KNOXVILLE, Tenn. -- It was 1: 30 on a Wednesday afternoon and all 13 Maryland basketball players were packed into a tiny locker room at Thompson-Boling Arena on the University of Tennessee campus.
On benches and chairs, they awaited the crush of reporters armed with questions. It is about 30 hours before the Terps' 76-62 loss to St. John's in the semifinals of the NCAA South Regional -- otherwise known as the Sweet 16.
It was the 13th day out of the past 20 that the Maryland players have been away from their classes in College Park.
The team takes chartered flights to all games. During the tournament, the players and coaches left Maryland two days before their games and returned immediately after their last game played at each site.
Last week they spent five days in Orlando, Fla. This week it was Knoxville. Winning both games here would have qualified the team to advance to the Final Four next week in St. Petersburg, Fla.
And schoolwork? Tests, labs, papers, homework? These are college students, after all.
"This is an educational experience," Maryland coach Gary Williams says in the days leading up to the loss to St. John's. "It is something the players will remember for the rest of their lives. Sure, keeping up with the books is tough. All the players know they have to keep in touch with their professors constantly to have any chance of making it through this tough time."
The university provides academic help on the road, but the distractions are many.
Fans are constantly asking team stars such as Steve Francis and Laron Profit for autographs, and players report to media interview sessions every day.
"It's very easy to forget about your classes out here in this atmosphere," says senior guard Norman Fields, a bench warmer. "You can put the books out of your mind because there is so much going on. I keep a little magazine on the dresser in my hotel room to remind me of what I have to do in my classes."
Fields was one test behind when the team left for Knoxville on Tuesday. Freshman center Lonny Baxter needed to make up one test. Junior guard Matt Hahn says he had to reschedule four tests.
"My problem has been making up the makeups," says Hahn. The son of assistant coach and onetime Terps player Billy Hahn, he sees little game action.
Two more reserves, sophomore forward LaRon Cephas and senior forward Brian Watkins, also have two or more tests to make up.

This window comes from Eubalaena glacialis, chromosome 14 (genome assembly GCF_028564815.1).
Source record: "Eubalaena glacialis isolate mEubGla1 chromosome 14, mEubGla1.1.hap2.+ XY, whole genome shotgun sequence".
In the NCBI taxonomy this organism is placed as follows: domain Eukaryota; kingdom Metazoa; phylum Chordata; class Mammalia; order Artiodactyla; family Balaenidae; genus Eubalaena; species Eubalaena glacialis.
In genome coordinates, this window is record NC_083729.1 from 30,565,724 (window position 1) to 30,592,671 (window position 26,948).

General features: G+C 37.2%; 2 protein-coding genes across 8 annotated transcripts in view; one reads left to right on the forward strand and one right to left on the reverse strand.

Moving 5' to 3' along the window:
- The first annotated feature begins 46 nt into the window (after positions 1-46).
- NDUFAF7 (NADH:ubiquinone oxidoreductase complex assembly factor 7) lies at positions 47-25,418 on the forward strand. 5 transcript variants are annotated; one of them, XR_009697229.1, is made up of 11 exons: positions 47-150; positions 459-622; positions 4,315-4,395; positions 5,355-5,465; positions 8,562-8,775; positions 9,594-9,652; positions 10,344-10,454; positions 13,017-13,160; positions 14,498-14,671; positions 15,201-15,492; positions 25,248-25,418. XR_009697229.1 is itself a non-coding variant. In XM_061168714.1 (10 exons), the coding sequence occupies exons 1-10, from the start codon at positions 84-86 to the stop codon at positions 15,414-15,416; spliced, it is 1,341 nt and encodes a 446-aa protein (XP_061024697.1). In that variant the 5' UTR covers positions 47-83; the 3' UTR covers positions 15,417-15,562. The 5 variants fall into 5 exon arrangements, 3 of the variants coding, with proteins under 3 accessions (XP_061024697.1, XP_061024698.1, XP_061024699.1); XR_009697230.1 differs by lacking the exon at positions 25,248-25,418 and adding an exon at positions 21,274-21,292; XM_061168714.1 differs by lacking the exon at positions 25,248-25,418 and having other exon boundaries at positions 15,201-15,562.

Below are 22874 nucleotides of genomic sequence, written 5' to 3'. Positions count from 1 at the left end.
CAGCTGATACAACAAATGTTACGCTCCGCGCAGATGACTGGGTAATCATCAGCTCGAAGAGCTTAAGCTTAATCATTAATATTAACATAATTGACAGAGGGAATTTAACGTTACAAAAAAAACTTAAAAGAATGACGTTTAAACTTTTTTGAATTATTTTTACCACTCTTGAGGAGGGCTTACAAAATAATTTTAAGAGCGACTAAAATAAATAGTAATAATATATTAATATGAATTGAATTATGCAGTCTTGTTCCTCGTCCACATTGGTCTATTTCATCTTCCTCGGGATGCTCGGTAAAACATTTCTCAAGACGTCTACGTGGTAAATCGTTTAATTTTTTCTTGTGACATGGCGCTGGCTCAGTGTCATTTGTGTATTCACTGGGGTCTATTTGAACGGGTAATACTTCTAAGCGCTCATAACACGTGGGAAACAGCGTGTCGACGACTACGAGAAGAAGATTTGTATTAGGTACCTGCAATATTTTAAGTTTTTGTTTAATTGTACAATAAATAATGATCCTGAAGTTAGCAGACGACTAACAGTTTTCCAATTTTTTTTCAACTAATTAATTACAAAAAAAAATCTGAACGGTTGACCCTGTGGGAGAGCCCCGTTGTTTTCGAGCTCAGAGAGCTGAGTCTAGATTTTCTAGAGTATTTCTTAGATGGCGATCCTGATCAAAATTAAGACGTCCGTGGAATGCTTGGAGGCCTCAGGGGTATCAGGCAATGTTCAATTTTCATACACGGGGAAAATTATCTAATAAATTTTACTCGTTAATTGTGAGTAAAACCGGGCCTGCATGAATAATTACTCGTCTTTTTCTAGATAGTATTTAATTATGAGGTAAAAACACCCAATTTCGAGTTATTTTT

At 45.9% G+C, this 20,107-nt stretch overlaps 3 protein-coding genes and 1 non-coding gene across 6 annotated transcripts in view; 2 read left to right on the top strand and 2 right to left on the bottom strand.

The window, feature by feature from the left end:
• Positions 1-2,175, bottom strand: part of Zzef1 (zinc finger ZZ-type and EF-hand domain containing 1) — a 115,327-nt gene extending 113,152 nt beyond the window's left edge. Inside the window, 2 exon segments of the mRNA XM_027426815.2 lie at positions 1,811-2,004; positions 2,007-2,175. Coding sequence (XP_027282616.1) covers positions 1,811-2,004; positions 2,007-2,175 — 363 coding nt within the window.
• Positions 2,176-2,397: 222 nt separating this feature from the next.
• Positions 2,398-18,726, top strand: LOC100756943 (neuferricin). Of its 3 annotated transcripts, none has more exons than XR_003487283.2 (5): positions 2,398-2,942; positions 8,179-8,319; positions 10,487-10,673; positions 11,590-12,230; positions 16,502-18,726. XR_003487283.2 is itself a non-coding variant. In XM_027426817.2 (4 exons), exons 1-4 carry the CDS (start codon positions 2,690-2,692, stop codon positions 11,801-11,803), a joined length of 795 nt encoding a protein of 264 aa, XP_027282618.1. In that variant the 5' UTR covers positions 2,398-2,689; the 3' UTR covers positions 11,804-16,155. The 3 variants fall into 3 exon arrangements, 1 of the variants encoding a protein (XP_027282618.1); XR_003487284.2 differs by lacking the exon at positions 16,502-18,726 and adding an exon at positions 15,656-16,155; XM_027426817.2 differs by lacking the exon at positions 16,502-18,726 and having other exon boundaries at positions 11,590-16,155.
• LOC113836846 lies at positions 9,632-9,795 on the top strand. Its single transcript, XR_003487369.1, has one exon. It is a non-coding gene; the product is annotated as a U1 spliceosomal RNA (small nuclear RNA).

"We have study halls from 6: 30 to 8 o'clock each night, and that helps me a lot," says Francis. He is a transfer from Allegany Community College who is learning to combine the rigors of classwork at a four-year school with the pressures of big-time basketball. He expects to be able to catch up his academic work when the team returns to College Park -- unless the junior opts for the NBA a year early.
Three college officials help the players keep up with their study obligations. Antoine Goff, the academic counselor for the men's basketball team, is traveling with the players for the tournament. During the regular season, assistant coach Jimmy Patsos is in charge of making sure the players keep up with their studies on the road.
Demetrius Marlowe, assistant athletic director for academic support, is responsible to see that the entire process works. He says he has yet to run across a situation where a professor didn't give a player an opportunity to make up a test or other back work.
"There is a university policy that says any person representing the school at an event has an excused absence and the professor has to give that person an opportunity to make up everything at an agreed-upon time," Marlowe says.
He adds that players learn to cope with all the pressures, which include dealing with their peers. "You have to remember," he says, "if they lose they have to come back on campus and look their fellow students in the eye."
Profit, a senior, seems unfazed by the ever-constant battle with the books.
"I've been through it so much I don't even worry anymore about it," he says. "I know what needs to be done. I don't have to go to the study halls. They're for the freshmen and new guys."
Senior center Obinna Ekezie, a mechanical engineering major, is injured and hasn't played for a month. But he is traveling with the team and admits to having some trouble keeping up with his studies.
Only two players, sophomore center Mike Mardesich and freshman guard Danny Miller, can afford to be a little smug about their classes.
"I had two tests and a paper to make up before I came here, and I did it," says Mardesich. The 7-footer scored 1,300 on his SAT and carries about a 3.5 grade-point average in the classroom. "I'm all caught up. Sometimes it means staying up really late, but I do it."